Water is essential for all life -- including happy campers. A certified water operator, with the knowledge and skills to keep an RV park water system in compliance, makes for a happy park owner. The general rule requires any water system with 15 or more connections, or 25 or more persons, to adhere to certain standards. There are also rules for seasonal water systems.
Safe drinking water is something we expect at commercial campgrounds. Park owners rely on professional water operators and treatment programs to maintain their water safety.
Many RV parks are on the edge of a town or city, and conveniently, have water from an approved municipal water system. A state agency or the federal EPA oversees and regulates these systems according to the Safe Drinking Act.
RV parks not connected to an approved water system may need to have a certified water operator supervising the system. This can put a burden on the owners of small campgrounds. As a certified water operator, you can become a very valuable asset. Parks may either have an operator on staff or contract out the duties.
Seasonal RV parks, especially, may need someone qualified for handling their water treatment program. Your knowledge and certification can be a big help. In this situation, you would probably need to commit for the entire season, including a week or two before opening, and a week or two after.
Initially, when starting up the system for the year, an operator should fill the water system and flush it. He should check for leaks; check the backflow devices; and make sure the sanitizing system is working properly. Then there will be water tests, which have to be taken at certain places in the system; done with certain methodology; and gotten to the lab within a certain timeframe.
With the system up and running, with no leaks, there is periodic testing; general maintenance; and up keep throughout the season.
At the end of the season, you need to drain the distribution system, and shut down the sanitizing system properly. Doing this completely and properly can make the difference between an easy job in the spring or a whole lot of headaches.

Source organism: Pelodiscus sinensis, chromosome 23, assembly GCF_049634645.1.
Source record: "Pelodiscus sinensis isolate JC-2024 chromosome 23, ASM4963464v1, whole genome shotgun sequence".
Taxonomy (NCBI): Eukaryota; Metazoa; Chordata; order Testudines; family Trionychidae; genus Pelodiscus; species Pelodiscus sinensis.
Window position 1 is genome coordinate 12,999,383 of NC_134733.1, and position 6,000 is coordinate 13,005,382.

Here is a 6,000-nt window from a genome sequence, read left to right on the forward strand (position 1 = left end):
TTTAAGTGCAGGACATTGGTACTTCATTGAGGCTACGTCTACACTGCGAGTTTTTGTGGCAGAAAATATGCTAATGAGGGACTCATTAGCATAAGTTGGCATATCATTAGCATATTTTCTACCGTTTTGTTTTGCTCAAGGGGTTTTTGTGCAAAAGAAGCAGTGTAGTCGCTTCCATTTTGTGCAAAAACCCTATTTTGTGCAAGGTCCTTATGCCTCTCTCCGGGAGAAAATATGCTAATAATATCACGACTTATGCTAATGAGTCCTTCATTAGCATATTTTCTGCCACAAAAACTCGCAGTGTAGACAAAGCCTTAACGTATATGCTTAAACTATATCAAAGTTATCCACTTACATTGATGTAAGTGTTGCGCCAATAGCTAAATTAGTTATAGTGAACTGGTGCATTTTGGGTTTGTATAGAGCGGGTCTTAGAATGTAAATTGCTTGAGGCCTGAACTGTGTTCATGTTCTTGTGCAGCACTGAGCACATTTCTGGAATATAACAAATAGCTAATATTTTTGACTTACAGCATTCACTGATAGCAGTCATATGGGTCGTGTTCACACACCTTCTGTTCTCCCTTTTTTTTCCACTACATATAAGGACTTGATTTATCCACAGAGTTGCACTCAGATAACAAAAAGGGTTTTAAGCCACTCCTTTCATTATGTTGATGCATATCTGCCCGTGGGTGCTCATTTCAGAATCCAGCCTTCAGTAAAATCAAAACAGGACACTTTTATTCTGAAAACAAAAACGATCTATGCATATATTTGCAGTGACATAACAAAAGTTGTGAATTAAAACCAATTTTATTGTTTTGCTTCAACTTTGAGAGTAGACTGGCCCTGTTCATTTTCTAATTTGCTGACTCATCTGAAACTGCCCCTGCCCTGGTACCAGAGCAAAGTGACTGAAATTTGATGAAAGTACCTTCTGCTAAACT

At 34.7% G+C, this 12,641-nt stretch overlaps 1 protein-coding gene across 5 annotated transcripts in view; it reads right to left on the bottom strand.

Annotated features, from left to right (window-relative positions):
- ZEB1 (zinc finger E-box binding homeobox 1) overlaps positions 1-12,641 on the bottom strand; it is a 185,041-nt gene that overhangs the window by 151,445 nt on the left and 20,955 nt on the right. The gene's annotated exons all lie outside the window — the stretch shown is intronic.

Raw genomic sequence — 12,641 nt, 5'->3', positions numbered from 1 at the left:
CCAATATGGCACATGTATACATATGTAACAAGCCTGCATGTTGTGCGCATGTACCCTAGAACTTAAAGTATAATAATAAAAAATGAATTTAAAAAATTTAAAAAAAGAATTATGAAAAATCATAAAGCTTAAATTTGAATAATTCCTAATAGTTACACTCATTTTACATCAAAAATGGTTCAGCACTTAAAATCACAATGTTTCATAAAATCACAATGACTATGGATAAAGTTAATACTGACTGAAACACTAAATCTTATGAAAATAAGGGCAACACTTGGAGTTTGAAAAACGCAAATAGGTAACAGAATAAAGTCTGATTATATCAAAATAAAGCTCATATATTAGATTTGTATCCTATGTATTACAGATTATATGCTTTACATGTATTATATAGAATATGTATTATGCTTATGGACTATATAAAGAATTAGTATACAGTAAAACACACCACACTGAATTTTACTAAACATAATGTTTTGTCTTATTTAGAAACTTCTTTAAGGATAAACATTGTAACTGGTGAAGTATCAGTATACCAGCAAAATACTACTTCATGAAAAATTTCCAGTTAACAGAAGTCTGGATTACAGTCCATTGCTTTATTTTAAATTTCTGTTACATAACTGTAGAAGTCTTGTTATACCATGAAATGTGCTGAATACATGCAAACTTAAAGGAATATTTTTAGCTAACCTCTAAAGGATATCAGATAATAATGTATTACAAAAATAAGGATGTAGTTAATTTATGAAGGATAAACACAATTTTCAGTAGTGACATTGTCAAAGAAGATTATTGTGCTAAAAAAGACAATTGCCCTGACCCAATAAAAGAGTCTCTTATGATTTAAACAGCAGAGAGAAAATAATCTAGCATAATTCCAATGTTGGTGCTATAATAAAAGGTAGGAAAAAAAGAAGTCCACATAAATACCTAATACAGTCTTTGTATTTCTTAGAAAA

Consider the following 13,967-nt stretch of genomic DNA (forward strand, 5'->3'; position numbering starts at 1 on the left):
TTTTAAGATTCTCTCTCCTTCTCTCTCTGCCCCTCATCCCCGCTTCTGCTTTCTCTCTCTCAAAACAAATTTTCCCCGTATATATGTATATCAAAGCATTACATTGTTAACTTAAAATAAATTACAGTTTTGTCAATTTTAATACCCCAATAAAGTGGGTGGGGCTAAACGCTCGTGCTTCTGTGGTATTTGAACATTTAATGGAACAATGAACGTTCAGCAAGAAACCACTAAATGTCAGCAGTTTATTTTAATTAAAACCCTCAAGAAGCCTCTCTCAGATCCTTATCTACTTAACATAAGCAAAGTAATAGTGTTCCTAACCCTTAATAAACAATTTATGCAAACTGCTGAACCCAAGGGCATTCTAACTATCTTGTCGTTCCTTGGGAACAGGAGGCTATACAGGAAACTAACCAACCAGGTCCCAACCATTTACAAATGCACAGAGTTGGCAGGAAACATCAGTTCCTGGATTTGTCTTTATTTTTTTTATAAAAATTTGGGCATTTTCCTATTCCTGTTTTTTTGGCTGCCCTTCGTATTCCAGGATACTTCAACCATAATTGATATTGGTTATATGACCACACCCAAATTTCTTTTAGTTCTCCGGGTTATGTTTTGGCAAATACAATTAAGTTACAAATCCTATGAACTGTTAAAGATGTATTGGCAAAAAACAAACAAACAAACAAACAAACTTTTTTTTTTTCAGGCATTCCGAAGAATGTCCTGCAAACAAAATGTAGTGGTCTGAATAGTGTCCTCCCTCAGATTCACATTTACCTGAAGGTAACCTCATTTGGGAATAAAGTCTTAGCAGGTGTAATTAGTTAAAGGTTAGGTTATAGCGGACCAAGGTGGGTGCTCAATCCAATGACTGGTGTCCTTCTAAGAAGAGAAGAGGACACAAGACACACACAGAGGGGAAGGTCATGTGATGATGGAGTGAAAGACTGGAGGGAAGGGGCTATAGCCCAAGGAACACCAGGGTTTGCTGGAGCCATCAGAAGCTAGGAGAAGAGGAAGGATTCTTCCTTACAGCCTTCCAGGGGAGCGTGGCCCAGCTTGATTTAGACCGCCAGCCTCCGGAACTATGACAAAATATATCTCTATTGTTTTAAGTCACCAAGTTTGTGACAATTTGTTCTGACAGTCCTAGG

In addition to the water testing and record keeping, a water operator should have basic or better plumbing skills. Since the swimming pool contains water, pool maintenance and upkeep may also be part of your duties as a water treatment operator.
It is a good idea to meet with the local water official with whom you will be reporting. At the beginning of the season, you can discuss any problems that have occurred in the past. You can discuss special concerns either of you have. It is especially nice to have met, in case there is a problem during the busy season. Getting together at the end of the season will let him know your system is shut down, and you can discuss any new or upcoming regulations that need to be addressed before the next operating season.
An RV park owner may be reluctant to pay for initial classes and certification. That's one of the reasons your training and certifications are so valuable. Certified water treatment operators need continuing education credits. If you plan on returning season after season to the same park, the park owner may gladly pay for them, as you are an asset to his RV park team.
Editor's note: My husband, Bob Nilles, wrote this article. He is an experienced water treatment operator, having worked with municipal water systems. If you are looking to take water operator classes and to gain certification, contact your state agency that oversees water treatment. They should be able to guide you, as they often run the certification programs.